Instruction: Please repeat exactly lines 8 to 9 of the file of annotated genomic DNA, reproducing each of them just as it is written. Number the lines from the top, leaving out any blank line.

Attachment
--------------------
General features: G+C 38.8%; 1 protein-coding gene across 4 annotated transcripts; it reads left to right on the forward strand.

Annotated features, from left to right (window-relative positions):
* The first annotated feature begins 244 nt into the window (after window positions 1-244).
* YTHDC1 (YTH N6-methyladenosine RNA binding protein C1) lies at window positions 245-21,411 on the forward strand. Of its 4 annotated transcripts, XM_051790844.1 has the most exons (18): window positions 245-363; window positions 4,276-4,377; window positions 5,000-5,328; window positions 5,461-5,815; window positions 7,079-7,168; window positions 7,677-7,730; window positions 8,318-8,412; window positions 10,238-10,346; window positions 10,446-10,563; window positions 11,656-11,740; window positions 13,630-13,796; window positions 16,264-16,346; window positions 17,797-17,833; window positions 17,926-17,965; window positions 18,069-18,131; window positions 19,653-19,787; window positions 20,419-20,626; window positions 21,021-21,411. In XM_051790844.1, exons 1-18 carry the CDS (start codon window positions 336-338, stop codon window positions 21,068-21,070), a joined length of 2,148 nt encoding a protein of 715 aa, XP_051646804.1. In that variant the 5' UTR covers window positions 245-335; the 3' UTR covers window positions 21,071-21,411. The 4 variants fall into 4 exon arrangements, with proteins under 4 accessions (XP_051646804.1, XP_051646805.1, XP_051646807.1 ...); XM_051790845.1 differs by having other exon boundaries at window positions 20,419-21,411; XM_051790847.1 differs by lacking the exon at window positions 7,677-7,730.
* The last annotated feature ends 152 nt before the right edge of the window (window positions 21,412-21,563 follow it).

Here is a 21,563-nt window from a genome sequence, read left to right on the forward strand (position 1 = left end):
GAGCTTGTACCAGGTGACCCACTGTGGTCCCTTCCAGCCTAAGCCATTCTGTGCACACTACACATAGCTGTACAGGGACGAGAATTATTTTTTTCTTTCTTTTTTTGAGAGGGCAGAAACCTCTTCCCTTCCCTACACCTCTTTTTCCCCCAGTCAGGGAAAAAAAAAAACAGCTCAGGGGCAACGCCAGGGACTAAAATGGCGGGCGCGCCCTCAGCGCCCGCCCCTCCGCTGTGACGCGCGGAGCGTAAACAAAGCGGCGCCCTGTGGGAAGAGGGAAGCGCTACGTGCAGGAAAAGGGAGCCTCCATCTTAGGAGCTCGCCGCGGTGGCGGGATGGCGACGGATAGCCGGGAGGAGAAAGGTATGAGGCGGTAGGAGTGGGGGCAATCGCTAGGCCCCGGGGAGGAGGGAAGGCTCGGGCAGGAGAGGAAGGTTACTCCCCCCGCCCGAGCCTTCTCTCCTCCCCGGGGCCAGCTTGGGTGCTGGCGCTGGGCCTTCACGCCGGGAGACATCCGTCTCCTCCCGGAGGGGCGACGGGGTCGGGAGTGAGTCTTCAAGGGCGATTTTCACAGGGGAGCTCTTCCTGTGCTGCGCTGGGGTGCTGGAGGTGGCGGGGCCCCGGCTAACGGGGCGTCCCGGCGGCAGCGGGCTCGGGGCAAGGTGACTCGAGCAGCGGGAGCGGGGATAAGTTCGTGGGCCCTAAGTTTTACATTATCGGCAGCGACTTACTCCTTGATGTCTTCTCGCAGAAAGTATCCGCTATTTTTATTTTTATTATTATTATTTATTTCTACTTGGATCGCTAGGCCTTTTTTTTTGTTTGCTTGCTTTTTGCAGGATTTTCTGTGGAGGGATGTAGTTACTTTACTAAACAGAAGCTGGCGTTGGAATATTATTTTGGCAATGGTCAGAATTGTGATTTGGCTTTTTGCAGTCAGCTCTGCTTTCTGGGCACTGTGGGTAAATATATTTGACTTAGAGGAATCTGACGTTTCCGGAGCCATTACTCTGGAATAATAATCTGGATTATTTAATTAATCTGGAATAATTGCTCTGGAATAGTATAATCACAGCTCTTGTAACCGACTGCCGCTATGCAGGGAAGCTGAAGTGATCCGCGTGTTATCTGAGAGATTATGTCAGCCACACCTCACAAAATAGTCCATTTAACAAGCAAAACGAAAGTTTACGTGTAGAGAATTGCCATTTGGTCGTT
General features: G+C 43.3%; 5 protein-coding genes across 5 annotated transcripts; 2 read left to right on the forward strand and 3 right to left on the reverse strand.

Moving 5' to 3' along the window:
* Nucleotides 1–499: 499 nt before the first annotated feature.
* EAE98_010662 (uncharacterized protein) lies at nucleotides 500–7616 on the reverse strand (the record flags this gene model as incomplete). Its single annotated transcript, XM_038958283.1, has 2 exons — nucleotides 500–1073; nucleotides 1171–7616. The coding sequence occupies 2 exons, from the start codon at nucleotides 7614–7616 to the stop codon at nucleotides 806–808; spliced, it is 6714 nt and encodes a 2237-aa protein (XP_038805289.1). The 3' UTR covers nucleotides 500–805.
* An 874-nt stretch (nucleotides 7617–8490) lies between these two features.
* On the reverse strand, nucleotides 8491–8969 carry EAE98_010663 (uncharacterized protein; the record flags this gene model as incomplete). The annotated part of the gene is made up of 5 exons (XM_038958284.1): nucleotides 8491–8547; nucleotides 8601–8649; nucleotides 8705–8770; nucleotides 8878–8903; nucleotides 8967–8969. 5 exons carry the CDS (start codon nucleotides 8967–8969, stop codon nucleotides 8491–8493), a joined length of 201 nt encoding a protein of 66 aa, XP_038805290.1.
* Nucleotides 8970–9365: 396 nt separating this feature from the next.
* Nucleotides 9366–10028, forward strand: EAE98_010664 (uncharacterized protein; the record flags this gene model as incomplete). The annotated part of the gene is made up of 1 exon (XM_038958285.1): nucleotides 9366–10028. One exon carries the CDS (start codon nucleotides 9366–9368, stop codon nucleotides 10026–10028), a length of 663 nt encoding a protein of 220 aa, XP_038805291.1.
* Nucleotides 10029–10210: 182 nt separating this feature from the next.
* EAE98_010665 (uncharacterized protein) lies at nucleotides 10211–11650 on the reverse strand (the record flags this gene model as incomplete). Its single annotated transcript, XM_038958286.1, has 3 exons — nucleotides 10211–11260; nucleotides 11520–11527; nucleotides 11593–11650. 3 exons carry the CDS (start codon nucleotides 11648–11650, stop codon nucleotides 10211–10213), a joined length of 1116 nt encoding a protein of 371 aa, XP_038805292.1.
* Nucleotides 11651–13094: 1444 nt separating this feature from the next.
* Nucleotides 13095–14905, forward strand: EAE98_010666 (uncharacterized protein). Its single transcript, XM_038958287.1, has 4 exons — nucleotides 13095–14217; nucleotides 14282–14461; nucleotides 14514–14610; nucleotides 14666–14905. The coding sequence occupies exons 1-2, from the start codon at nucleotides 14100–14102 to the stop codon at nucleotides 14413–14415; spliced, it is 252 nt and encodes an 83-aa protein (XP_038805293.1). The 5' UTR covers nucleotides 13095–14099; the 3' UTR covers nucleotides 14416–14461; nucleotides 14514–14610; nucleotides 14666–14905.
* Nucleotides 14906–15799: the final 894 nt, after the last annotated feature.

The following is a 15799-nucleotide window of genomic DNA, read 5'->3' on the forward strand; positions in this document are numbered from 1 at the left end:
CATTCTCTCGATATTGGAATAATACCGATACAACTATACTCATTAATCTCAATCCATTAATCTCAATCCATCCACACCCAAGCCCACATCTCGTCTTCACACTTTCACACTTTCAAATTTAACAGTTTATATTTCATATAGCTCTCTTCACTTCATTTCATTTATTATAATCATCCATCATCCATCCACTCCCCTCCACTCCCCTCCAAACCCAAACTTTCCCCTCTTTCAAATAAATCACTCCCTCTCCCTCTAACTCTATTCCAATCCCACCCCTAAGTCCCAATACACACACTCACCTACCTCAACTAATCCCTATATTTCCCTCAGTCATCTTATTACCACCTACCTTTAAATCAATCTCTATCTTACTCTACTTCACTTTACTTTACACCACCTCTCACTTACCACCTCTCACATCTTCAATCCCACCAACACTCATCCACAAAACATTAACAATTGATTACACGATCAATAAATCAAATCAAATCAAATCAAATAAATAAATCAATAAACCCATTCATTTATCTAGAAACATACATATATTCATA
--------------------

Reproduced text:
General features: G+C 43.3%; 5 protein-coding genes across 5 annotated transcripts; 2 read left to right on the forward strand and 3 right to left on the reverse strand.

Moving 5' to 3' along the window: